As I have previously remarked, the events which led to the flight of the refugees did not occur in a vacuum; they occurred in the context of a war, a war that resulted from the Arabs’ rejection of the partition. The 1948 War was a brutal war, fought in close quarters, sometimes hand to hand where regulars, irregulars, and civilians all confusingly intermingled. It is not surprising that in such circumstances atrocities did occur, as they do in all wars. The violence was not all one way.

      He continues:

      “Again, another New York Times story from May 2nd, 1948 titled “Despair is Voiced by Arab Refugees: Evacuees from Palestine say Jews Crash Through Weak Resistance by Volunteers”:

      ‘A stream of Arab refugees is moving eastward across the Jordan river. Many of the refugees passing Jericho en route to Trans-Jordan, a few miles away, are from Jerusalem and Jaffa. They say they fear that Jewish offensives are crashing through weakened Arab volunteer resistance. Haifa was described as almost a ghost town, with its population having dwindled to less than 20,000 from a normal figure at least five times that..’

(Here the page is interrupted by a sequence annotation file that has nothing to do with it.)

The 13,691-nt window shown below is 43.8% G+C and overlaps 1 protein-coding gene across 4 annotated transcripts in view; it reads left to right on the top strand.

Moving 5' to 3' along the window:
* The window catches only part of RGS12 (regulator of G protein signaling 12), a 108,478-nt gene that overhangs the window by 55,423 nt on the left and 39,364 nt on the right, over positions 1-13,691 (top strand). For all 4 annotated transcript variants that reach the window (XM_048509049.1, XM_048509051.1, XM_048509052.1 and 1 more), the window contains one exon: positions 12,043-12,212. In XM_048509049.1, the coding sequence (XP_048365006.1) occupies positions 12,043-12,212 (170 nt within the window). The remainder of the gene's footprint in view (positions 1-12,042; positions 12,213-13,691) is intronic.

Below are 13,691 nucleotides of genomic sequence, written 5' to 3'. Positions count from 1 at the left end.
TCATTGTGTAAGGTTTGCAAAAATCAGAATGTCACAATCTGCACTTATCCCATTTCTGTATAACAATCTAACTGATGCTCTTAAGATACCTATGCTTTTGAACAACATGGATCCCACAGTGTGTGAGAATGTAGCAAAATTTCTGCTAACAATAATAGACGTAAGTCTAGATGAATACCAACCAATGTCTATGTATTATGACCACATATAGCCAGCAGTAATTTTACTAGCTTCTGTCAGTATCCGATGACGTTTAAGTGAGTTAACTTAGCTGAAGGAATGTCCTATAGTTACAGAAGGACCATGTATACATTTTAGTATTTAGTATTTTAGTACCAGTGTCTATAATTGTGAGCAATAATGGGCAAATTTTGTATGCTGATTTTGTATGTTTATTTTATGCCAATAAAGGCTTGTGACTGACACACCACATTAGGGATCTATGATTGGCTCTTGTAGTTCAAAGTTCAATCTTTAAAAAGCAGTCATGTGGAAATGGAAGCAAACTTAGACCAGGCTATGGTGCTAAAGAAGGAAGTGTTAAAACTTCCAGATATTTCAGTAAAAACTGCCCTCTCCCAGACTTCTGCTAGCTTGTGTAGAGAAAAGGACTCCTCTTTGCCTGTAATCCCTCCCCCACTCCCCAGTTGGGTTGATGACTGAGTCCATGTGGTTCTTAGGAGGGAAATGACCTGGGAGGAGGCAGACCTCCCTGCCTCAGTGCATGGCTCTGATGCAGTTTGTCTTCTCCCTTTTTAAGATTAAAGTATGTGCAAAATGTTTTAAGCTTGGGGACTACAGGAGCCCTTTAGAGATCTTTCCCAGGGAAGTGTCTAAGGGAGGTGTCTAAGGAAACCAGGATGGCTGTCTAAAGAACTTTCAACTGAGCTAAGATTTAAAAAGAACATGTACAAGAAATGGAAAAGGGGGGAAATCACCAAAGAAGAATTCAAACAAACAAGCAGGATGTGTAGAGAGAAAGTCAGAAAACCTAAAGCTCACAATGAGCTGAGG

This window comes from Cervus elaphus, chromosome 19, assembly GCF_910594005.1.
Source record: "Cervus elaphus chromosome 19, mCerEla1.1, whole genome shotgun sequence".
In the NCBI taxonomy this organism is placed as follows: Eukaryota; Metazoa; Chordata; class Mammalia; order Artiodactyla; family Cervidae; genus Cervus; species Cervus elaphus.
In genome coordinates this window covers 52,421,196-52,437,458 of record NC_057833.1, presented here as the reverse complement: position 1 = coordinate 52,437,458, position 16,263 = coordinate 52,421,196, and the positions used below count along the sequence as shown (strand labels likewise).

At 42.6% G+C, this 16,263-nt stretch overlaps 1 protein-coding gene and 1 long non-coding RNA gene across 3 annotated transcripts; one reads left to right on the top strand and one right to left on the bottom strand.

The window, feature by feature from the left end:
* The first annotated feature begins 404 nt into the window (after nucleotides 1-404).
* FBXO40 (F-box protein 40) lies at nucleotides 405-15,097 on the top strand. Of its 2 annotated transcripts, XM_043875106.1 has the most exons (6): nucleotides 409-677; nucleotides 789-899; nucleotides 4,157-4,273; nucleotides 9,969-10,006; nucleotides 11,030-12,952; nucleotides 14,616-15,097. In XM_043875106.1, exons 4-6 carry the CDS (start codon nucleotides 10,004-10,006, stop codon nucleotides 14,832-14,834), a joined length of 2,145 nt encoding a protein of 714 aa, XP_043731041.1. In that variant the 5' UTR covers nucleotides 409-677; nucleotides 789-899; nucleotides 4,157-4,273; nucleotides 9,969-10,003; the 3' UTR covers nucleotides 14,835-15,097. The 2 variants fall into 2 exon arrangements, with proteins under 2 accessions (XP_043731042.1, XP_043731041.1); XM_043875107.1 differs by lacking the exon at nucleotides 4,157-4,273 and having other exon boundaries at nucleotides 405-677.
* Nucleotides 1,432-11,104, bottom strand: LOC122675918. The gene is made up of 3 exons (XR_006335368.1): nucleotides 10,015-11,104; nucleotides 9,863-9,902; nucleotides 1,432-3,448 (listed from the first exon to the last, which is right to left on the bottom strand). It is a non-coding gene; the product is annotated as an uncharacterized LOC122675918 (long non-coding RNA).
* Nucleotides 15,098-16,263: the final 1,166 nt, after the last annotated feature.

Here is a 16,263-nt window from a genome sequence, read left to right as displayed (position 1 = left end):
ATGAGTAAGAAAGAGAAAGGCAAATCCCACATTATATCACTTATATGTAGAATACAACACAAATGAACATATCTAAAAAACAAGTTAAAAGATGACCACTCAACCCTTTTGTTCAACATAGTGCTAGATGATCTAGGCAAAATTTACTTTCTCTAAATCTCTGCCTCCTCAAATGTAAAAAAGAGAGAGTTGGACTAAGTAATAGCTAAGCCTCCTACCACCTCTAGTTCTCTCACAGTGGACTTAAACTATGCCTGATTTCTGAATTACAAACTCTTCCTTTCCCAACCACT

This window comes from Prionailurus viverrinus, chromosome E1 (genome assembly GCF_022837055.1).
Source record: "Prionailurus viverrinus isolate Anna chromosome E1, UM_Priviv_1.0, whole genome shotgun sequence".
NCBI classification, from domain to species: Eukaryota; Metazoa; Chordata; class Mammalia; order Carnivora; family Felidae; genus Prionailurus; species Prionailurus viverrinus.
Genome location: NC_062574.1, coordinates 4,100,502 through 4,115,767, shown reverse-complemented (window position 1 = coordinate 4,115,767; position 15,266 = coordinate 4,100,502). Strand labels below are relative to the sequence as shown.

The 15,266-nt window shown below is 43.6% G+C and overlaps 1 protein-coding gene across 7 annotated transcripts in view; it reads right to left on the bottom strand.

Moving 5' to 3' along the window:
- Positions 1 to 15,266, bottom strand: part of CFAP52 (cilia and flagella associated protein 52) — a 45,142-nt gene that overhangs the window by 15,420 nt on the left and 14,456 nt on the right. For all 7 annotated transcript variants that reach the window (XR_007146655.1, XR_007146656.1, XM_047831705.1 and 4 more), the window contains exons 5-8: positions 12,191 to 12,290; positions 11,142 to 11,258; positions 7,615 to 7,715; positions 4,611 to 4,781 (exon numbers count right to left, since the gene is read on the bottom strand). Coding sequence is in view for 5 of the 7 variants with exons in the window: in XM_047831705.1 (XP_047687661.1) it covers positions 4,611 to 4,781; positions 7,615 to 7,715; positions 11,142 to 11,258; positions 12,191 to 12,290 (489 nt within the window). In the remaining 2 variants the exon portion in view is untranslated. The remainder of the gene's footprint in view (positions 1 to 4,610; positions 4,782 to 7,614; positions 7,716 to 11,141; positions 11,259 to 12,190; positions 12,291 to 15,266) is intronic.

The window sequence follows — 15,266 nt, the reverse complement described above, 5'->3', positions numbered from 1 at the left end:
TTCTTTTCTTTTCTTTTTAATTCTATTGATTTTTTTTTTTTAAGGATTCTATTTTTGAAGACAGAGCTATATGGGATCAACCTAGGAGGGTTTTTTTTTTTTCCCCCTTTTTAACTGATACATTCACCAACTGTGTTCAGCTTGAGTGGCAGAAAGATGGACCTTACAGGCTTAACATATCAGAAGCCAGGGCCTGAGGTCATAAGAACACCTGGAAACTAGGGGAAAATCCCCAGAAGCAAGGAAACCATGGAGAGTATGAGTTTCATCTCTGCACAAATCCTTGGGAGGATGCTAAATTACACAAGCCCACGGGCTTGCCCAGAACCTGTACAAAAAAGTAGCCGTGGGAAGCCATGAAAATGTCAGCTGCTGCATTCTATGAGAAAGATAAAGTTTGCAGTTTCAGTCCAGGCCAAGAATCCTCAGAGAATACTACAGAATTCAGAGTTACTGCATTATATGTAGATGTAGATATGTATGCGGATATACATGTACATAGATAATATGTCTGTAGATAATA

This too provides a fascinating snapshot of a crucial stage in the conflict though, again, not the one-sided criminal/ethnic cleansing operation posited by Mr. Munayyer. Here was the situation on May 2, 1948: The Hagana had just captured Haifa the week before, where much of the Arab population left despite Jewish pleas to remain. The Hagana had just wound up Operation Jebusite, a successful operation to secure the surrounding Jerusalem neighborhoods, though they had been repulsed in their attempt to capture Sheik Jarrah. The Arabs had just launched what would be a failed attack on the Galilee kibbutzim, and the Hagana would consolidate their defensive perimeter in eastern Galilee in anticipation of the coming Arab offensive.

      The article, however, touches upon an unpleasant and little discussed subject: the anger and resentment of the refugees not only toward the ineptitude and folly of their own leaders, but their anger and distrust of their Arab brethren in the surrounding states.

      Said the article: